# How to write type annotations

**Warning:** *This HOWTO discusses how to write type annotations for the new
type checker Snowcat, which is used in Apalache since version 0.15.0.
Note that the example specification uses recursive operators, which were removed in version 0.23.1.*

This HOWTO gives you concrete steps to extend TLA+ specifications with type annotations. You can find the detailed syntax of type annotations in ADR002. The first rule of writing type annotations:

*Do not to write any annotations at all, until the type checker Snowcat is
asking you to write a type annotation.*

Of course, there must be an exception to this rule. You have to write type annotations for CONSTANTS and VARIABLES. This is because Snowcat infers types of declarations in isolation instead of analyzing the whole specification. The good news is that the type checker finds the types of many operators automatically.

## Recipe 1: Recipe variables

Consider the example HourClock.tla from Specifying Systems:

```
---------------------- MODULE HourClock ----------------------
\* This is a local copy of the example from Specifying Systems:
\* https://github.com/tlaplus/Examples/blob/master/specifications/SpecifyingSystems/RealTime/HourClock.tla
EXTENDS Naturals
VARIABLE
\* @type: Int;
hr
HCini == hr \in (1 .. 12)
HCnxt == hr' = IF hr # 12 THEN hr + 1 ELSE 1
HC == HCini /\ [][HCnxt]_hr
TypeOK == hr \in (1 .. 12)
--------------------------------------------------------------
THEOREM HC => []HCini
==============================================================
```

Without thinking much about the types, run the type checker:

```
$ apalache-mc typecheck HourClock.tla
```

The type checker complains about not knowing the type of the variable `hr`

:

```
...
Typing input error: Expected a type annotation for VARIABLE hr
...
```

Annotate the type of variable `hr`

as below. Note carefully that the type
annotation should be *between* the keyword `VARIABLE`

and the variable name.
This is because variable declarations may declare several variables at once.
In this case, you have to write one type annotation per name.

```
VARIABLE
\* @type: Int;
hr
```

Run the type checker again. You should see the following message:

```
...
> Running Snowcat .::.
> Your types are purrfect!
> All expressions are typed
...
```

## Recipe 2: Annotating constants

Consider the example Channel.tla from Specifying Systems:

```
-------------------------- MODULE Channel -----------------------------
\* This is a typed version of the example from Specifying Systems:
\* https://github.com/tlaplus/Examples/blob/master/specifications/SpecifyingSystems/FIFO/Channel.tla
EXTENDS Naturals
CONSTANT Data
VARIABLE chan
TypeInvariant == chan \in [val : Data, rdy : {0, 1}, ack : {0, 1}]
-----------------------------------------------------------------------
Init == /\ TypeInvariant
/\ chan.ack = chan.rdy
Send(d) == /\ chan.rdy = chan.ack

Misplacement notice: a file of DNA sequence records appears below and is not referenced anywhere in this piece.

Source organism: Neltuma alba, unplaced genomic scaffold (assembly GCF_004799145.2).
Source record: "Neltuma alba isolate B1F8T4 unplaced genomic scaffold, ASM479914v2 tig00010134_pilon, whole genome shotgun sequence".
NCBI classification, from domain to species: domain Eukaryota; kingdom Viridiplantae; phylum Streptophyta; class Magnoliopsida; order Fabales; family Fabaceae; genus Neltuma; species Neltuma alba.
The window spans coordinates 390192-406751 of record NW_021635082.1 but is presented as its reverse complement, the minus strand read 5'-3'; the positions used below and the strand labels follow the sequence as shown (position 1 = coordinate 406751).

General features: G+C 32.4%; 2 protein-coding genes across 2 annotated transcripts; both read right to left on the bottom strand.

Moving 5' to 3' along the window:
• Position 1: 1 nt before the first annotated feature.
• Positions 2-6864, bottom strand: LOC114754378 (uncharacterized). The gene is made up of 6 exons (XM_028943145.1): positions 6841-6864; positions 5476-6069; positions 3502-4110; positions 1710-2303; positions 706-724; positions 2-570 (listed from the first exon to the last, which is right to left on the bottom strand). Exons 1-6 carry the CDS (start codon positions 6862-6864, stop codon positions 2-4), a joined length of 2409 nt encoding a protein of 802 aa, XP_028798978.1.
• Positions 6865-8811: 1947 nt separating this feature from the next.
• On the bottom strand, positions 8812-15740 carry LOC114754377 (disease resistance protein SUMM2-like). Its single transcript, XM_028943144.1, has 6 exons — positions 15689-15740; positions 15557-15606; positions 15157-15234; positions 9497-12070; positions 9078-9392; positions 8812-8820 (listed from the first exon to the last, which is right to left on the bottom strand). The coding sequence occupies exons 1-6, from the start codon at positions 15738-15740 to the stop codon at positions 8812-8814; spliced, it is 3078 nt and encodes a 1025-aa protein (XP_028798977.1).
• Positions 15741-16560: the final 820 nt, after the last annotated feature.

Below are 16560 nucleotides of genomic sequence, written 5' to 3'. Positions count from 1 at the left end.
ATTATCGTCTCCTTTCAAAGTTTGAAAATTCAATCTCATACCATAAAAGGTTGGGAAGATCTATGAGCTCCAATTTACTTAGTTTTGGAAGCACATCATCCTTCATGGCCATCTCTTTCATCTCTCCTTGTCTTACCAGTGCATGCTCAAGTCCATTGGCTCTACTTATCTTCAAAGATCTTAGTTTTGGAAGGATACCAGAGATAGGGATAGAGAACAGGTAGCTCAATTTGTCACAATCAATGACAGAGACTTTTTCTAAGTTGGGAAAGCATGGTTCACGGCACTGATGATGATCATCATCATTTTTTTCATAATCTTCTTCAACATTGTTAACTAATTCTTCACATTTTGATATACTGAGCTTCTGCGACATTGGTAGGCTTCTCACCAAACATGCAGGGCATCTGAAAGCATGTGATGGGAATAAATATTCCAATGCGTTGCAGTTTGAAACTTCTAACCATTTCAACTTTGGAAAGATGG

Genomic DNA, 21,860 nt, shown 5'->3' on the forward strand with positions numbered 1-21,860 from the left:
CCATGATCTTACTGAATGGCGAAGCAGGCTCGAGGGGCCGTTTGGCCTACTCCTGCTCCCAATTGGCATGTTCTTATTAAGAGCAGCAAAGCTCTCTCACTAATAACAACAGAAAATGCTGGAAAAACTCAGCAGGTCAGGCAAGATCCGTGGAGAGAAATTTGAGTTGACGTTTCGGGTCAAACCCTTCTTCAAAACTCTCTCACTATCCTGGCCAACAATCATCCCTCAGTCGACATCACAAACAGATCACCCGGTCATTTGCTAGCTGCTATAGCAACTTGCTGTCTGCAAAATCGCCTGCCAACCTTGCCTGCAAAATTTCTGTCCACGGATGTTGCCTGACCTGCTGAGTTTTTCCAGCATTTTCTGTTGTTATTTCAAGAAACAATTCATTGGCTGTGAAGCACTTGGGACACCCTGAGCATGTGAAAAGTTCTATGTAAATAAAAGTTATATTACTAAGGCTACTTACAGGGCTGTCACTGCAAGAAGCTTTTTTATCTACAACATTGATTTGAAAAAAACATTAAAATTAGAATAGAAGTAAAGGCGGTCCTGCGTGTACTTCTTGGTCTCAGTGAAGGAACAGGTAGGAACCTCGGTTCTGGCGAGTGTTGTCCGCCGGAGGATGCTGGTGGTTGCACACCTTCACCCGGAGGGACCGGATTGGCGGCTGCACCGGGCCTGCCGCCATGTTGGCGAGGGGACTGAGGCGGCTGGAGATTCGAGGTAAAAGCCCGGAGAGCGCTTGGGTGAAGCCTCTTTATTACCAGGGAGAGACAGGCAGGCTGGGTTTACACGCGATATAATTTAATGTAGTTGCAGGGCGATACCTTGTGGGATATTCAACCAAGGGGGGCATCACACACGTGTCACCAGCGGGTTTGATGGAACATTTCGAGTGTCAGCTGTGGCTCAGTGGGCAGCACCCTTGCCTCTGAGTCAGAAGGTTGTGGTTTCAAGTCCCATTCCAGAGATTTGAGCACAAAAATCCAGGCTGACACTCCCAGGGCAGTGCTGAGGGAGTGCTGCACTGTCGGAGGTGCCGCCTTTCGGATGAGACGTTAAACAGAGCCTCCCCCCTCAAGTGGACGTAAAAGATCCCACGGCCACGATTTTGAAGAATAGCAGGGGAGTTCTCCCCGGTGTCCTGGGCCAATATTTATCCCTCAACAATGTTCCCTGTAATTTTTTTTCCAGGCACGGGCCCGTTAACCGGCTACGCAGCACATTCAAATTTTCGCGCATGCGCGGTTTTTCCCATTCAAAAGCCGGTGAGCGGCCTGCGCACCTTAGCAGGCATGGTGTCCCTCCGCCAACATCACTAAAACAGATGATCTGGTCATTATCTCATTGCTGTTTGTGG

/\ chan' = [chan EXCEPT !.val = d, !.rdy = 1 - @]
Rcv == /\ chan.rdy # chan.ack
/\ chan' = [chan EXCEPT !.ack = 1 - @]
Next == (\E d \in Data : Send(d)) \/ Rcv
Spec == Init /\ [][Next]_chan
-----------------------------------------------------------------------
THEOREM Spec => []TypeInvariant
=======================================================================
```

Run the type checker:

```
$ apalache-mc typecheck Channel.tla
```

The type checker does not know the type of the variable `chan`

:

```
Typing input error: Expected a type annotation for VARIABLE chan
```

According to `TypeInvariant`

, the variable `chan`

is a record that has three
fields: `val`

, `rdy`

, and `ack`

. The field `val`

ranges over a set `Data`

,
which is actually defined as `CONSTANT`

. In principle, we can annotate the
constant `Data`

with a set of any type, e.g., `Set(Int)`

or `Set(BOOLEAN)`

.
Since the specification is not using any operators over `Data`

except equality,
we can use an *uninterpreted type* as a type for set elements, e.g.,
we can define `Data`

to have the type `Set(DATUM)`

. Uninterpreted types are
always written in CAPITALS. Now we can annotate `Data`

and `chan`

as follows:

```
CONSTANT
\* @type: Set(DATUM);
Data
VARIABLE
\* @type: [val: DATUM, rdy: Int, ack: Int];
chan
```

Note carefully that the type annotation should be *between* the keyword
`CONSTANT`

and the constant name. This is because constant declarations may
declare several constants at once. In this case, you have to write one type
annotation per name.

Run the type checker again. You should see the following message:

```
> Running Snowcat .::.
> Your types are purrfect!
> All expressions are typed
```

## Recipe 3: Annotating operators

Check the example CarTalkPuzzle.tla from the repository of TLA+
examples. This example has 160 lines of code, so we do not inline it here.
By running the type checker as in previous sections, you should figure out
that the constants `N`

and `P`

should be annotated with the type `Int`

.
Annotate `N`

and `P`

with `Int`

and run the type checker:

```
$ apalache-mc typecheck CarTalkPuzzle.tla
```

Now you should see the following error:

```
[CarTalkPuzzle.tla:52:32-52:35]: Cannot apply f to the argument x() in f[x()].
[CarTalkPuzzle.tla:50:1-52:53]: Error when computing the type of Sum
```

Although the error message may look confusing, the reason is simple: The type
checker cannot figure out whether the operator `Sum`

expects a sequence
or a function of integers as its first parameter. By looking carefully at
the definition of `Sum`

, we can see that it expects: (1) a function from
integers to integers as its first parameter, (2) a set of integers
as its second parameter, and (3) an integer as a result. Hence, we annotate
`Sum`

as follows:

```
RECURSIVE Sum(_,_)
\* type: (Int -> Int, Set(Int)) => Int;
Sum(f,S) ==
...
```

Note that the annotation has to be written between `RECURSIVE Sum(_, _)`

and
the definition of `Sum`

. This might change later, see Issue 578 at tlaplus.

After providing the type checker with the annotation for `Sum`

, we get one
more type error:

```
[CarTalkPuzzle.tla:160:23-160:26]: Cannot apply B to the argument x in B[x].
[CarTalkPuzzle.tla:160:7-160:37]: Error when computing the type of Image
```

This time the type checker cannot choose between two options for the second
parameter of `Image`

: It could be a function, or a sequence. We help the
type checker by writing that the second parameter should be a function
of integers to integers, that is, `Int -> Int`

:

```
\* @type: (Set(Int), Int -> Int) => Set(Int);
Image(S, B) == {B[x] : x \in S}
```

This time the type checker can find the types of all expressions:

```
...
> Running Snowcat .::.
> Your types are purrfect!
> All expressions are typed
...
```